Ghosh helps develop an intelligent resource management technique for 5G and beyond communication networks
5G and beyond technology has great potential to positively impact smart health care networks, the Internet of Things for disaster management, and other areas of health care. However, the dynamic resource management of these complex networks must be improved to achieve those benefits.
Dr. Uttam Ghosh, associate professor of cybersecurity, and colleagues have proposed a solution using a multi-layered SFC (Service Function Chain) formation for adaptive VNF (Virtual Network Function) allocation on dynamic slices. The team has formulated an ILP to address the popular VNF-EAP (VNF-Embedding and Allocation Problem) over real network topology (AT&T Topology).
Their work builds on intelligent research using machine learning techniques for VNF selections. Further, they have also studied a VNF typecasting technique for service backup on outage slices in the field of disaster management.
“ML is a strong tool to improve the quality of service and the selection accuracy of the VNF instances, irrespective of the service types,” says Dr. Ghosh.
He adds that researchers have proposed methods like PDRA (Priority-Based Dynamic Resource Allocation) Scheme, CMDP (Constrained Markov Decision Process), and Agent-based Resource Allocation to solve problems on Linear Programming (LP), ILP, MILP and a few heuristics of VNF-EAP. However, they have not developed a suitable method to overcome issues that include service accuracy and resource outage together.
Dr. Ghosh and colleagues Mr. Deborsi Basu, Mr. Soumyadeep Kal and Prof. Raja Datta from the Indian Institute of Technology in Kharagpur, India, have proposed Dynamic Resource Introspection and VNF Embedding for 5G using machine learning or DRIVE.
“We have proposed two novel algorithms, namely VNF-READ Algorithm (VNF Re-allocation, VNF Evoke, VNF Allocation, VNF Delete or Detention) and SFC-DRIVE using multi-graph layering,” says Dr. Ghosh. “Then, we applied them on the real network topology of AT&T North America for various networking conditions.”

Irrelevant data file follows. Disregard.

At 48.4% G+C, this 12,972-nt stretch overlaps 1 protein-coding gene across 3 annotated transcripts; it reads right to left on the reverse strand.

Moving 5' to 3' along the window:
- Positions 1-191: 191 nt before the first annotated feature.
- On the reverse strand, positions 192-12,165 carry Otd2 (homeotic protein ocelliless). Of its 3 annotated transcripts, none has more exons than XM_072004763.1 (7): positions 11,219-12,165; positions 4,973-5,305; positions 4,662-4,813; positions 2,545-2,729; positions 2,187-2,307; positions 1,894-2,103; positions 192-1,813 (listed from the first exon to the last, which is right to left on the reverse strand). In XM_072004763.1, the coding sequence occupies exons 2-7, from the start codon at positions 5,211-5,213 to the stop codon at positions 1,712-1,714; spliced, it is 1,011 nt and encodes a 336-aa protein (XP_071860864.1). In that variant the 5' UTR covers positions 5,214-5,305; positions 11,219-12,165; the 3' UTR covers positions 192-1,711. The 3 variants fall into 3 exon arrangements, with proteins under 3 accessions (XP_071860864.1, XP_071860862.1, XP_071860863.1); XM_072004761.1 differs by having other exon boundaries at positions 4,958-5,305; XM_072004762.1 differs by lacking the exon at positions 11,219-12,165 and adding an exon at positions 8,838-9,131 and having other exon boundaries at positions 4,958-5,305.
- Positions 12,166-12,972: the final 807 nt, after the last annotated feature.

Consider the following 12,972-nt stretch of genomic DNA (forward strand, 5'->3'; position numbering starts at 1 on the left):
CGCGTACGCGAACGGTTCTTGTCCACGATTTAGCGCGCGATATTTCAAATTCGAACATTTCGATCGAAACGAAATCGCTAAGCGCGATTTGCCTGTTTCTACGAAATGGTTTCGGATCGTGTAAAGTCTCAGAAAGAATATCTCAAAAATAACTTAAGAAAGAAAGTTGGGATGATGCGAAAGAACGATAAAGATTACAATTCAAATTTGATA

Dr. Ghosh and his team followed support vector regression, kernel ridge regression, and other machine learning algorithms to help classify multiple VNF classes at once. Their approach projects various commands for the type-specific applications that makes the system more accurate.
“We performed the experiments on several distinct networking conditions to enhance the network performance,” says Dr. Ghosh.
The authors intend to continue to improve their proposed model.
“One issue we hope to address is that automated SFC for starving processes are resource hungry. Especially during an outage, the existing resources can work as a backup,” says Dr. Ghosh. “Further research might overcome these difficulties, and an optimal FL-based algorithm with advanced security learning features that improve future network reliability. We are working on it.“
“A rapid paradigm shift has been observed in the domain of Edge-Cloud coupling in modern health care system, where intelligent resource provisioning becomes a must. Health care is an extremely sensitive area where margin of error is almost nil. AI-driven techniques may further help in VNF selections or even in existing VNF allocations. Our team is also developing solutions in this direction,” Dr. Ghosh stated.
This work partially funded from his recent NSF grant under award number 2219741.
The full paper, DRIVE: Dynamic Resource Introspection and VNF Embedding for 5G using Machine Learning, is available online.